Does the broker sell himself/herself?
There’s nothing illegal or unethical about this. But think about it: if leads come into the office and the broker gets them all, then your broker is potentially competing with the agents. Ask how incoming leads are distributed? Some brokers have a list and the next lead goes to the next person on the list, regardless of the value of that lead. Others have a policy of giving the best leads to the top agents. You just want to know how this broker handles such leads.
Are there lots of open house opportunities?
One of the best ways to find buyers when you are new is to volunteer to sit open houses for the big producers who have multiple listings and cannot sit more than one open house at a time. They need other agents to sit open houses for their listings, and a buyer who likes your open house becomes your buyer if they don’t have their own agent.
What is the broker’s local reputation?
If they are a dominant broker in your local market, with signs all over town, you will have an easier job of persuading sellers to use you because the broker’s brand reputation will precede you. You can also check reviews on sites such as Google and Yelp, but most such reviews will likely be for individual agents rather than the brokerage firm itself.
What tech resources does the broker offer?
Real estate today is a high-technology business. What tech tools does the broker offer? Do they have a tech coach to help you become familiar with the systems and software they use, along with social media and other marketing tools you will want to employ.
Are there monthly fees?
Some brokers will try to persuade you to join their firms by pointing out they have no recurring monthly charges. Sounds good, right, compared to the broker that charges, say $80 a month. But that broker who charges a monthly fee may include mandatory services such as errors & omission insurance, electronic document service, marketing software—things that the “no fees” broker did not provide and which could cost you twice as much when you have to buy them as an individual.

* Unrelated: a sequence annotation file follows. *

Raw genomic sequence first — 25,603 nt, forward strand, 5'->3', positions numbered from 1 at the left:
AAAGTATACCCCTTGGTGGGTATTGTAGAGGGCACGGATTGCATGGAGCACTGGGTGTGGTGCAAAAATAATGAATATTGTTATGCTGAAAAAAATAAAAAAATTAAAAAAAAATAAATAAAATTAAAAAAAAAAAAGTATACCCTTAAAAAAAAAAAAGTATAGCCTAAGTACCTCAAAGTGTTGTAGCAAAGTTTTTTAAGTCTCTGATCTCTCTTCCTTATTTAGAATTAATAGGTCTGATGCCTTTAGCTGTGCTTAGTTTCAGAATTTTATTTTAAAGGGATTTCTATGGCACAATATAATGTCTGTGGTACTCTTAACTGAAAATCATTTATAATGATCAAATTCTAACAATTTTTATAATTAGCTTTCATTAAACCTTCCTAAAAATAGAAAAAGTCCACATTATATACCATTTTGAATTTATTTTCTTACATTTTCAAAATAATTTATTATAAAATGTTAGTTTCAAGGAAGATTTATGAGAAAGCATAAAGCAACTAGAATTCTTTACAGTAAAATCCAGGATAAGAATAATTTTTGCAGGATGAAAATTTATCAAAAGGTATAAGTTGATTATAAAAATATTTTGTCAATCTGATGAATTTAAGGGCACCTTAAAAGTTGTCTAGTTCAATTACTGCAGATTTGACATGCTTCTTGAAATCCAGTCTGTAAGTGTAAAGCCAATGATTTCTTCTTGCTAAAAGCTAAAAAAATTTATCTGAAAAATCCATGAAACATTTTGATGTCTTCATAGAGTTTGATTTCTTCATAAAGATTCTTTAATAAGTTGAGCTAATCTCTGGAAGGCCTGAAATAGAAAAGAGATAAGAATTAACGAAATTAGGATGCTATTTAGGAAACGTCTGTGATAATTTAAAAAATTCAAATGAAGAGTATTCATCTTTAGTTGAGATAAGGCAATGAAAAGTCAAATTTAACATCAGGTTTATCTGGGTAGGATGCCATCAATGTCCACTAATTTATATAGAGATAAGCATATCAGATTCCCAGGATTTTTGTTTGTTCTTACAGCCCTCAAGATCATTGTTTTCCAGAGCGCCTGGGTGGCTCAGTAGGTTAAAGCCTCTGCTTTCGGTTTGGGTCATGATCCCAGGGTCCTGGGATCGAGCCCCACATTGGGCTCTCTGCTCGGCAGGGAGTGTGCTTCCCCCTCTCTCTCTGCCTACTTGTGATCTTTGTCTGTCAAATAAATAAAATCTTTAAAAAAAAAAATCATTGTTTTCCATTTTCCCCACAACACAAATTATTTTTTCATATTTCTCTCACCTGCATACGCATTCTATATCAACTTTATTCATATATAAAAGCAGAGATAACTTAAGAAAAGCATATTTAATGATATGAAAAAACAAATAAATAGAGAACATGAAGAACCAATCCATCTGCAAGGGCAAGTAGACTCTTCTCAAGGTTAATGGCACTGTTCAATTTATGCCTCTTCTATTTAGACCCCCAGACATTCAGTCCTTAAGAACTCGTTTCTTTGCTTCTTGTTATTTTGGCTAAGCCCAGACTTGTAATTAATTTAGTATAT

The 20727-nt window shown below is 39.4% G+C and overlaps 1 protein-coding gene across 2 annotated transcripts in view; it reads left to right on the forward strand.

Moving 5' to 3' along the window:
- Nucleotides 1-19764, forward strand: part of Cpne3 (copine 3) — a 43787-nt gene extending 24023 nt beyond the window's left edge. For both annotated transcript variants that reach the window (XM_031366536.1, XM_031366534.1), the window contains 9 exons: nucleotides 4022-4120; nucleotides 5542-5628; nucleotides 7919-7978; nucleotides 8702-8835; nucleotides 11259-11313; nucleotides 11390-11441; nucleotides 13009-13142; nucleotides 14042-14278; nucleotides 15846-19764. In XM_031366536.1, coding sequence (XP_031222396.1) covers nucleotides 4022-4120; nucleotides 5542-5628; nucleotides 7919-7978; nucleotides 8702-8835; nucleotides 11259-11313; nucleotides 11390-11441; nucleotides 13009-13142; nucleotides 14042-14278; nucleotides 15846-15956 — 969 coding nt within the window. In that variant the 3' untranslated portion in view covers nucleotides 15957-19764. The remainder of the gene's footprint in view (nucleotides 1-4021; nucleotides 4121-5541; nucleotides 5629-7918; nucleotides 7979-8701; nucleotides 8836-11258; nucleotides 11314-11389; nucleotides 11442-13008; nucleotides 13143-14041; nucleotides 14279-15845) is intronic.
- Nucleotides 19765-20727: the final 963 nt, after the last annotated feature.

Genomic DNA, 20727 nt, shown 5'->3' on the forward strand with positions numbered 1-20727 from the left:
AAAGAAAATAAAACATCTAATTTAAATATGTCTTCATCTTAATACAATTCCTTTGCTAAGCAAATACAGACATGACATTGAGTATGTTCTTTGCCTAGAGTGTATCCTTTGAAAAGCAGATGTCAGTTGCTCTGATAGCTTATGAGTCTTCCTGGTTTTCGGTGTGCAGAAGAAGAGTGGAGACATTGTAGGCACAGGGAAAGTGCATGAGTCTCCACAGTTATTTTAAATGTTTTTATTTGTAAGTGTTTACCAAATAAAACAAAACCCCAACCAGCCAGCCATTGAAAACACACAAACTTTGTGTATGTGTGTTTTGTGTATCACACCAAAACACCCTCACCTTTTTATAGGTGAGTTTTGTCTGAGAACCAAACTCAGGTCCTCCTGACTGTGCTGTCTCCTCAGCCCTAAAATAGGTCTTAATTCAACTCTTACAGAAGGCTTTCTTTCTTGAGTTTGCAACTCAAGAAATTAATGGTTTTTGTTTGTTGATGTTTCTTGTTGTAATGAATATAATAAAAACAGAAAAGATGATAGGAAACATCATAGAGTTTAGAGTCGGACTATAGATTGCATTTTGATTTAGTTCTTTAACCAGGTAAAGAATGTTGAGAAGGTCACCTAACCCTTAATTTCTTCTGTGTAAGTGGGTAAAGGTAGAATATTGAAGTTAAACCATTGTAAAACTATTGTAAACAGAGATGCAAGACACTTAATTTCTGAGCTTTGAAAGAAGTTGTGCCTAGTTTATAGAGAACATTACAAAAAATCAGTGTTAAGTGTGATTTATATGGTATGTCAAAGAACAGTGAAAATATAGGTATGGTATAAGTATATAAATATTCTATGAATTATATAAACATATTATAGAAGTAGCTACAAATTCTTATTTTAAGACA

Be sure to calculate the actual cost of the services a broker is providing in return for a monthly office fee and compare your total cost of obtaining those services if you bought them separately.
One of the best resources to help new real estate agents plan for real estate career success is the new book, “Zero to Hero: Winning strategies for new real estate agents to become SuperStars in their first year.” At an introductory price of only $25, it is the best road map you could ever invest in. You can order it here: https://gsreacademy.com/book-zero-to-hero-the-one-book-you-have-to-have-to-jump-start-your-real-estate-career/
If you are thinking of getting your real estate license, Garden State Real Estate Academy is the state’s top-rated real estate school. If you need a New Jersey real estate license, you can choose from daytime or evening classes at : https://gsreacademy.com/pre-licensing-courses/
If you need to earn a real estate license in a state other than New Jersey, Garden State Real Estate Academy also offers online self-study real estate licensing classes in 21 states through our partnership with The CE Shop. And while New Jersey does NOT allow self-study pre-licensing classes, we do offer self-study pre-licensing classes in 25 other states by clicking here: https://gsreacademy.theceshop.com/pre-licensing.
David C. Forward is a licensed real estate broker and instructor and was first licensed as a Realtor® 34 years ago. During his career, David and his business partner sold more than 500 homes in South Jersey. He is now School Director of Garden Real Estate Academy, has won numerous awards for real estate sales, is a much-requested public speaker who has addressed audiences on six continents. His 20th book Zero to Hero: Winning strategies for new real estate agents to become SuperStars in their first year was released this month.